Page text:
FARGO, N.D. (Valley News Live) The bi-partisan bill to repeal North Dakota's blue laws failed earlier this week in the senate by just 3 votes. But what's drawing new attention is the comments made by some senators regarding religion and their justification for voting against the repeal. One even talking at length about atheism, then creationism. So what does this have to do with opening at store earlier on a Sunday?
North Dakota Senator Dick Dever voted "no" on the Sunday blue law. But before voting "no" Dever decided to go on a nearly eight minute speech.
"Athesits believe there is no God. "If you were to Google humanism, you might come to their website where they talk about the separation of church and state and their efforts to bring that about." said Dever.
So it's no surprise that not everyone I stopped was willing to go on camera and give their opinion about Se. Dever's diatribe. Except for this man: "Sunday to me is a day of rest and football." said Shane Callison of Fargo.
And when asked what his thoughts are on Dever's speech, he replied with "people are going to choose to go to church or not. If they're doing it because of the church... I go to church on Saturday night."
"The value of Sunday morning is not in the profits that roll through the cash registers. The value of Sunday morning's is in the time." said Dever.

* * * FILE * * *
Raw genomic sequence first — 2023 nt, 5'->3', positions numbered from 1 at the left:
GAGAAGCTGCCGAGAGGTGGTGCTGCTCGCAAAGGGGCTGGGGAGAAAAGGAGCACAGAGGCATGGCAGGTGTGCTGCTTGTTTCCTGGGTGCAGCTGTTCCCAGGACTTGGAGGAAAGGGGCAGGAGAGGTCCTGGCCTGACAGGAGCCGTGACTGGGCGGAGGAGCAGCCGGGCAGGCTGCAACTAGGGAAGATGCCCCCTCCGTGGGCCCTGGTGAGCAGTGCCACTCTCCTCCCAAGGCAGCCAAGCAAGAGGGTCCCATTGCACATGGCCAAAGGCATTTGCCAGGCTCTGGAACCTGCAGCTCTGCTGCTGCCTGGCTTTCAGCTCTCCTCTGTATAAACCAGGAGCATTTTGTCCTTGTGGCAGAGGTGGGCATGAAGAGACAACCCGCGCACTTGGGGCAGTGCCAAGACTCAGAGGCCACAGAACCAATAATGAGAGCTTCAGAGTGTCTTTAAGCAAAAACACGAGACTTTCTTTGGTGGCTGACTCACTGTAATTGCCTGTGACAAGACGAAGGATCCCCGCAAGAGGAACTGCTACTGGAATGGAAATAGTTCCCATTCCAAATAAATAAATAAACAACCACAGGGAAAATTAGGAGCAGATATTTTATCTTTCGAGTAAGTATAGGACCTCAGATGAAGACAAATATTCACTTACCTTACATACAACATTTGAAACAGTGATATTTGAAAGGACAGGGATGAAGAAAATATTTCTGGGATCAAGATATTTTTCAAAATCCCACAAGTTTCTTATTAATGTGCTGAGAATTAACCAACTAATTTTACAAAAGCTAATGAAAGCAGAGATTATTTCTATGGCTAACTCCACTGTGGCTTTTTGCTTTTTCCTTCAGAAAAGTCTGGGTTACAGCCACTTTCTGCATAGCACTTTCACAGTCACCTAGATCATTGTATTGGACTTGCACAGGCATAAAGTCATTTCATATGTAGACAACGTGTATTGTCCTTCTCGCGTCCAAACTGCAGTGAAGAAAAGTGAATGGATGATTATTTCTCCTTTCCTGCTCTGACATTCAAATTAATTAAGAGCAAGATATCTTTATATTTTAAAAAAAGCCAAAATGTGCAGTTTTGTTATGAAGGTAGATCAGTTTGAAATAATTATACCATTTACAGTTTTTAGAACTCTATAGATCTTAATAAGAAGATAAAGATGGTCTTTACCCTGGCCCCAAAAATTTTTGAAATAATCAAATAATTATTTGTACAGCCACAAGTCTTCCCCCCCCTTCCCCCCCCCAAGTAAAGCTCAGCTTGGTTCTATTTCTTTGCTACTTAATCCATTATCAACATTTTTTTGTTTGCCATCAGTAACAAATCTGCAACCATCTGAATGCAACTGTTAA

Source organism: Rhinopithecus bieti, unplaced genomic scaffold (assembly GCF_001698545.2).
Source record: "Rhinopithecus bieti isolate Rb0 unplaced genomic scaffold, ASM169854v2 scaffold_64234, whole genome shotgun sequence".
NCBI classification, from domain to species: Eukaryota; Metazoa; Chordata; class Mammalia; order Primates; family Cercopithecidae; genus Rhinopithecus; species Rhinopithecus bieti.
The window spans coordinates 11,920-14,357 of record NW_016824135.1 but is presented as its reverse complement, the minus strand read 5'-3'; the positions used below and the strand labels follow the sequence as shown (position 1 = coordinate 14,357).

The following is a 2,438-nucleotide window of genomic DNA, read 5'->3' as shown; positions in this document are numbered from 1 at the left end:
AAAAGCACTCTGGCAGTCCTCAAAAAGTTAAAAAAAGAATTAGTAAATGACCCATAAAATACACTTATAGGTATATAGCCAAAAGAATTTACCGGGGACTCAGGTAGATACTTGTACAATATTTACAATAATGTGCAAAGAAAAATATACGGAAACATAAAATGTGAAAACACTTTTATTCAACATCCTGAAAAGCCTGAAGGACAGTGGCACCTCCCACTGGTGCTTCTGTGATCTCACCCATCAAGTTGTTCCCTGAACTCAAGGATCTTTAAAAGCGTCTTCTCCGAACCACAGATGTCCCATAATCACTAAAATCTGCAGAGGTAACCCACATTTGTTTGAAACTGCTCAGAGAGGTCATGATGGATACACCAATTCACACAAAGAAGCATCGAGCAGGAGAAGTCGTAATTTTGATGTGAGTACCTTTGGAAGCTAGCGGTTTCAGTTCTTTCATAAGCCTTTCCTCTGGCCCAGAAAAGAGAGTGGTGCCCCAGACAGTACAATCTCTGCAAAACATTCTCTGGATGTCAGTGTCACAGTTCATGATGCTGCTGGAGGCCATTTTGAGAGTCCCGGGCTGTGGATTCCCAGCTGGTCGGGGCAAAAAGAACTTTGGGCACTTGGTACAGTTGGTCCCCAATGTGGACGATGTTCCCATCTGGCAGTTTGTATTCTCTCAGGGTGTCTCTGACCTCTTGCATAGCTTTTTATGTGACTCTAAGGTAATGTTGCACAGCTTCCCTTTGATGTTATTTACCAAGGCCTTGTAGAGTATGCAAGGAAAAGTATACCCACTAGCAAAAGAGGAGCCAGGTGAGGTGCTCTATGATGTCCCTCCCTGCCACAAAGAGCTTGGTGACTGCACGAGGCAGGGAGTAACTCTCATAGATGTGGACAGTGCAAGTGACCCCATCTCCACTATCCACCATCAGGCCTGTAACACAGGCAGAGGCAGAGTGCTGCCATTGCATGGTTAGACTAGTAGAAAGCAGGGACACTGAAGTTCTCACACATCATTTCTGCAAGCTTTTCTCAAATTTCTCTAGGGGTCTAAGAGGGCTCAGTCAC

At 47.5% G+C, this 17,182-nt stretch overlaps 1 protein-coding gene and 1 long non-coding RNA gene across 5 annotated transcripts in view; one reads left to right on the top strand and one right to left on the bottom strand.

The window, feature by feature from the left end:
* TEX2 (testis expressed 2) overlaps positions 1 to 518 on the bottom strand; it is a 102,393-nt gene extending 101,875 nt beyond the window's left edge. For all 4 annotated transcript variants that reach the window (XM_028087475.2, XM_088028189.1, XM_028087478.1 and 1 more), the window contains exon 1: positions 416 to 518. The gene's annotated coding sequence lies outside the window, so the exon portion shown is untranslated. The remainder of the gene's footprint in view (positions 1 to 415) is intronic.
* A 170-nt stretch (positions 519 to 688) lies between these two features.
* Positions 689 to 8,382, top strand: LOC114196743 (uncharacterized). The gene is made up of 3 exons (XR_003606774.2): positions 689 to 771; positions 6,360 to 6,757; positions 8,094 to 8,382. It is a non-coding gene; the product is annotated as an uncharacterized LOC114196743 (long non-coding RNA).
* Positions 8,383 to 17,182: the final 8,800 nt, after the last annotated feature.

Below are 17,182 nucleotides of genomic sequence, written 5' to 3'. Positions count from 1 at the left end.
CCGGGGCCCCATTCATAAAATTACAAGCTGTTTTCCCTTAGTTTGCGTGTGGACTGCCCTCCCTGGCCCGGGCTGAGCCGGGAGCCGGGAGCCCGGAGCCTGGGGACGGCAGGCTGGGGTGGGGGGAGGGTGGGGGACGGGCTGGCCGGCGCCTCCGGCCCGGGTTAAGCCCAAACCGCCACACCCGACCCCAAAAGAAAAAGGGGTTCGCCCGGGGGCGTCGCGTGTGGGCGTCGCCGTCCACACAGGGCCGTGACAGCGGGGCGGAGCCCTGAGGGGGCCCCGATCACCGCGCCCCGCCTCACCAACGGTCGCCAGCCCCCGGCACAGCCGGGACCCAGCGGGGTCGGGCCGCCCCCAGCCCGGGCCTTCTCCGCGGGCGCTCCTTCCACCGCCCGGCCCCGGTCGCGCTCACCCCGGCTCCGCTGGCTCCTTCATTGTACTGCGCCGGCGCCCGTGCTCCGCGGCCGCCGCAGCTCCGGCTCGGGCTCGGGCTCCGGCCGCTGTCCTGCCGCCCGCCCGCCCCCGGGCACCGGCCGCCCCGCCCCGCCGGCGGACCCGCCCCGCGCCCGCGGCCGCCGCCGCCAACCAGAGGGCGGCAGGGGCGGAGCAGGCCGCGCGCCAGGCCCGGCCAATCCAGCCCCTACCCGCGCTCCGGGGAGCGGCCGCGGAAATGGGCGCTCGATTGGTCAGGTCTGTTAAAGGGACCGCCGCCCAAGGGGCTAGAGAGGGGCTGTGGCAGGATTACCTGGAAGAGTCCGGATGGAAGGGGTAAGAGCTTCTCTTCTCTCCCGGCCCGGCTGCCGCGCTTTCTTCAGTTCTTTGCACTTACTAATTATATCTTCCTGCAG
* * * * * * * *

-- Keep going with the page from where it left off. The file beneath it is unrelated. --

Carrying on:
So what does Sunday mean to Sen. Dever?
"A time to reflect on the many blessings that we have been bestowed on us as a country. And yes, to be grateful to the one who did that. I'm voting no on this bill." Dever said.
Reporter: Do you feel like it's just Fargo? That may seem like it's back set in the 1950's?
Shane: Haha, yeah! Well yeah. Listening to him right there; yes, definitely!
Reporter: What do you think needs to change?
Shane: Like I said, I think it's time for the good old boys to retire.
We reached out to Sen. Dever. He says that his speech is all about the balance between church, society and government. He adds the only negative comments he has received about his speech are from those who "don't have a place for church in their lives."
Right now, a Fargo businessman says he's drafting a petition to repeal North Dakota's blue laws and if passed, voters will decide if the state should continue with its blue laws.
The petition needs more than 13,000 signatures from voters.